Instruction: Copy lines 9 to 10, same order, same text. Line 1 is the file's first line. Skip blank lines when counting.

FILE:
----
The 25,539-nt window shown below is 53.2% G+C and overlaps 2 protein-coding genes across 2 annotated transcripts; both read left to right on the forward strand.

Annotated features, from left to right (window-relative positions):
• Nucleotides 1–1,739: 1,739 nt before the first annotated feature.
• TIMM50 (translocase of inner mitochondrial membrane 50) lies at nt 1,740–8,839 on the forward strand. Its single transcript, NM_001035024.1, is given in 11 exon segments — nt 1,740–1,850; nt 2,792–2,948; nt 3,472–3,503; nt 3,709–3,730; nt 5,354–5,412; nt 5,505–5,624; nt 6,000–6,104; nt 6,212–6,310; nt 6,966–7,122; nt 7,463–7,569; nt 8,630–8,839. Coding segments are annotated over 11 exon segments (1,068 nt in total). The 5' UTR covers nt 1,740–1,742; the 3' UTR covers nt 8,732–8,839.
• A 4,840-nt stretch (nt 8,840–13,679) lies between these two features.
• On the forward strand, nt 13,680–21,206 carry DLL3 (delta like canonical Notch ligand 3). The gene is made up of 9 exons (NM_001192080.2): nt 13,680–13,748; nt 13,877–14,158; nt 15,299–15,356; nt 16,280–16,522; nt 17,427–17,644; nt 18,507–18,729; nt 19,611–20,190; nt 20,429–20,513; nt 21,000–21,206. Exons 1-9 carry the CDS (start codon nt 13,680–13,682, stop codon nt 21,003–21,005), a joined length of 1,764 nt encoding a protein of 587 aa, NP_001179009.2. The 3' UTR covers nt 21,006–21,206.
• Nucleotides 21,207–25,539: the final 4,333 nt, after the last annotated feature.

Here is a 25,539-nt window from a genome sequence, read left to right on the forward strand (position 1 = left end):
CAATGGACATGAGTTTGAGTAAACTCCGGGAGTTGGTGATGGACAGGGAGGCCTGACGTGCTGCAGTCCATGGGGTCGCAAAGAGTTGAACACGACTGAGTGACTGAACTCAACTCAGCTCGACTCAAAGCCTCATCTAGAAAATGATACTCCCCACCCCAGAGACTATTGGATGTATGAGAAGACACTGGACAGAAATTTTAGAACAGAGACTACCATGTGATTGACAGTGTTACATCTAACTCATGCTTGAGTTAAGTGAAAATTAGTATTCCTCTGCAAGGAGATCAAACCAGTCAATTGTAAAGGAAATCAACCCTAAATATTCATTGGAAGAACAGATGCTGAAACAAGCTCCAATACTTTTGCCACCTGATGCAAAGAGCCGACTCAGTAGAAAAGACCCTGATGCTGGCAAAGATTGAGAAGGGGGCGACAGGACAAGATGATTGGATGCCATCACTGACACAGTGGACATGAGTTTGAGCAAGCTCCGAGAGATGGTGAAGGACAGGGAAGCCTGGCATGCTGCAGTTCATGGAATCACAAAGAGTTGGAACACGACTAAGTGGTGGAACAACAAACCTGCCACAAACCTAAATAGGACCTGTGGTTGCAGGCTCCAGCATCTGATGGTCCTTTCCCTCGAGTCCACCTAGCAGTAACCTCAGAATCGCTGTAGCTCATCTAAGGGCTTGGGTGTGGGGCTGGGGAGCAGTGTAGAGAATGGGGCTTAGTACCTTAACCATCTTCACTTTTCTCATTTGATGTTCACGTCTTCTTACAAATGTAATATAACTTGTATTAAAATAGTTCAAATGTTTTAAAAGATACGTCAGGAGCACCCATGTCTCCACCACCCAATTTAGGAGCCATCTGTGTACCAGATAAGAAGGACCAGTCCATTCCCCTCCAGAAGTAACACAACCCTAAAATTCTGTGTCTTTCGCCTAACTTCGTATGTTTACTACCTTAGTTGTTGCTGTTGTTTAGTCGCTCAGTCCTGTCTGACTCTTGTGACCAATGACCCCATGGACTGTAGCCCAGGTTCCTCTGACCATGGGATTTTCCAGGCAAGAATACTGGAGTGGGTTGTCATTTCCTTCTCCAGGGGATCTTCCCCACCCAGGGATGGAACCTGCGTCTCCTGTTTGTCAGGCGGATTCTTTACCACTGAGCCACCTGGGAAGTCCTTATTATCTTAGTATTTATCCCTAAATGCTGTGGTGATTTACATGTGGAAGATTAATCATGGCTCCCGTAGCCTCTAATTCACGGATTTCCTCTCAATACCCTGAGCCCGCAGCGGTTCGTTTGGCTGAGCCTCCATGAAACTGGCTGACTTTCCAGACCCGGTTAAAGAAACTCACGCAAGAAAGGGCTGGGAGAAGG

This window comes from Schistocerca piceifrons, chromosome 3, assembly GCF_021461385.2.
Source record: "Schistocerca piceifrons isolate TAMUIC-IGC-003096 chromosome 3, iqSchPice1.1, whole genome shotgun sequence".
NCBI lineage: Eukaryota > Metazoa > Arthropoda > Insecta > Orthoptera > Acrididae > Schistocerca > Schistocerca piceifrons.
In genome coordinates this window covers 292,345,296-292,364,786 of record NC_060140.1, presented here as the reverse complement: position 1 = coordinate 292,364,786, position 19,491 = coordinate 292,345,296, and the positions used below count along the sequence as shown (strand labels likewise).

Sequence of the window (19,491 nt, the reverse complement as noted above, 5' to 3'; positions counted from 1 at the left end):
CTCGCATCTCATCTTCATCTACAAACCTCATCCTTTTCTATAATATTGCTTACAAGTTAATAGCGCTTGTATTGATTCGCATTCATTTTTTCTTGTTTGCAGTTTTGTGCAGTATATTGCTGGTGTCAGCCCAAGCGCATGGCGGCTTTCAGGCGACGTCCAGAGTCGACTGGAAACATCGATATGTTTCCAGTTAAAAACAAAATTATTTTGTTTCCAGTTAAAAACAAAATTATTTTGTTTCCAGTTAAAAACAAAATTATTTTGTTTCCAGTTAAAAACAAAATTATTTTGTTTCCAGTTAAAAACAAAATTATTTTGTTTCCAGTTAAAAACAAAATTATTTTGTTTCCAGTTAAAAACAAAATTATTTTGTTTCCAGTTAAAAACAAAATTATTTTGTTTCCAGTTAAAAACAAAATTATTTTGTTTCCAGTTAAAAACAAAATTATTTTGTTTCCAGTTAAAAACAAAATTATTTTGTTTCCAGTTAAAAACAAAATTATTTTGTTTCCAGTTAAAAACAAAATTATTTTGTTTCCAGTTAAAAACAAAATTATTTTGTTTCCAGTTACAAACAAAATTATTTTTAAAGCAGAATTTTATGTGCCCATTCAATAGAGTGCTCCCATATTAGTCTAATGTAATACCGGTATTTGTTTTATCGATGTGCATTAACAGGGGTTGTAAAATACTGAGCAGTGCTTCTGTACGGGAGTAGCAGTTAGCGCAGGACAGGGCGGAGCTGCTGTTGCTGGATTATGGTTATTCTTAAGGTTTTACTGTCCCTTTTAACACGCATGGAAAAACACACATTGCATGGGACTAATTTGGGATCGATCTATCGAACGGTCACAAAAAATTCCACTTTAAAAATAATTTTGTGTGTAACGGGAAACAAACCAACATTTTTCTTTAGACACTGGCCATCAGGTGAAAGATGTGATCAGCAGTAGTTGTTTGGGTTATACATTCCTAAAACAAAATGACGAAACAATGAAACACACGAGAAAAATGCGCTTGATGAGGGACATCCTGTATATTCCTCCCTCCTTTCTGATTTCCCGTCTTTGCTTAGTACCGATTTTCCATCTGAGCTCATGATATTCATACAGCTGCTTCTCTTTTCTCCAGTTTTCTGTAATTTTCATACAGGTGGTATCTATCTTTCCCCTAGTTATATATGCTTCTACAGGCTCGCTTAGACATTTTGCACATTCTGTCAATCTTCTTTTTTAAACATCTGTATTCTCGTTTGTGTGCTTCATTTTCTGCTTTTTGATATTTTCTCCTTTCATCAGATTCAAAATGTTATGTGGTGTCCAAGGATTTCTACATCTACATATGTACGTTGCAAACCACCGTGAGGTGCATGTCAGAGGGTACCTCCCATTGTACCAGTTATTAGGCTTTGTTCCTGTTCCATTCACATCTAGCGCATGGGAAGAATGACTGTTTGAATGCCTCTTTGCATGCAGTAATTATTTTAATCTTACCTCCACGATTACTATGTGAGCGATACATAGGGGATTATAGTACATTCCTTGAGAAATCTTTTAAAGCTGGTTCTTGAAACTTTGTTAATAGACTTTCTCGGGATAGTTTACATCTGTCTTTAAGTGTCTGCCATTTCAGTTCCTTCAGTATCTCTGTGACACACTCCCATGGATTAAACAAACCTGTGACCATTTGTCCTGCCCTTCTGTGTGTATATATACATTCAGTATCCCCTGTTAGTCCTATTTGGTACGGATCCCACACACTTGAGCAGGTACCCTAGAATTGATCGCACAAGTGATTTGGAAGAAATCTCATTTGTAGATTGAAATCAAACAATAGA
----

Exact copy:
CAATGGACATGAGTTTGAGTAAACTCCGGGAGTTGGTGATGGACAGGGAGGCCTGACGTGCTGCAGTCCATGGGGTCGCAAAGAGTTGAACACGACTGAGTGACTGAACTCAACTCAGCTCGACTCAAAGCCTCATCTAGAAAATGATACTCCCCACCCCAGAGACTATTGGATGTATGAGAAGACACTGGACAGAAATTTTAGAACAGAGACTACCATGTGATTGACAGTGTTACATCTAACTCATGCTTGAGTTAAGTGAAAATTAGTATTCCTCTGCAAGGAGATCAAACCAGTCAATTGTAAAGGAAATCAACCCTAAATATTCATTGGAAGAACAGATGCTGAAACAAGCTCCAATACTTTTGCCACCTGATGCAAAGAGCCGACTCAGTAGAAAAGACCCTGATGCTGGCAAAGATTGAGAAGGGGGCGACAGGACAAGATGATTGGATGCCATCACTGACACAGTGGACATGAGTTTGAGCAAGCTCCGAGAGATGGTGAAGGACAGGGAAGCCTGGCATGCTGCAGTTCATGGAATCACAAAGAGTTGGAACACGACTAAGTGGTGGAACAACAAACCTGCCACAAACCTAAATAGGACCTGTGGTTGCAGGCTCCAGCATCTGATGGTCCTTTCCCTCGAGTCCACCTAGCAGTAACCTCAGAATCGCTGTAGCTCATCTAAGGGCTTGGGTGTGGGGCTGGGGAGCAGTGTAGAGAATGGGGCTTAGTACCTTAACCATCTTCACTTTTCTCATTTGATGTTCACGTCTTCTTACAAATGTAATATAACTTGTATTAAAATAGTTCAAATGTTTTAAAAGATACGTCAGGAGCACCCATGTCTCCACCACCCAATTTAGGAGCCATCTGTGTACCAGATAAGAAGGACCAGTCCATTCCCCTCCAGAAGTAACACAACCCTAAAATTCTGTGTCTTTCGCCTAACTTCGTATGTTTACTACCTTAGTTGTTGCTGTTGTTTAGTCGCTCAGTCCTGTCTGACTCTTGTGACCAATGACCCCATGGACTGTAGCCCAGGTTCCTCTGACCATGGGATTTTCCAGGCAAGAATACTGGAGTGGGTTGTCATTTCCTTCTCCAGGGGATCTTCCCCACCCAGGGATGGAACCTGCGTCTCCTGTTTGTCAGGCGGATTCTTTACCACTGAGCCACCTGGGAAGTCCTTATTATCTTAGTATTTATCCCTAAATGCTGTGGTGATTTACATGTGGAAGATTAATCATGGCTCCCGTAGCCTCTAATTCACGGATTTCCTCTCAATACCCTGAGCCCGCAGCGGTTCGTTTGGCTGAGCCTCCATGAAACTGGCTGACTTTCCAGACCCGGTTAAAGAAACTCACGCAAGAAAGGGCTGGGAGAAGG

This window comes from Schistocerca piceifrons, chromosome 3, assembly GCF_021461385.2.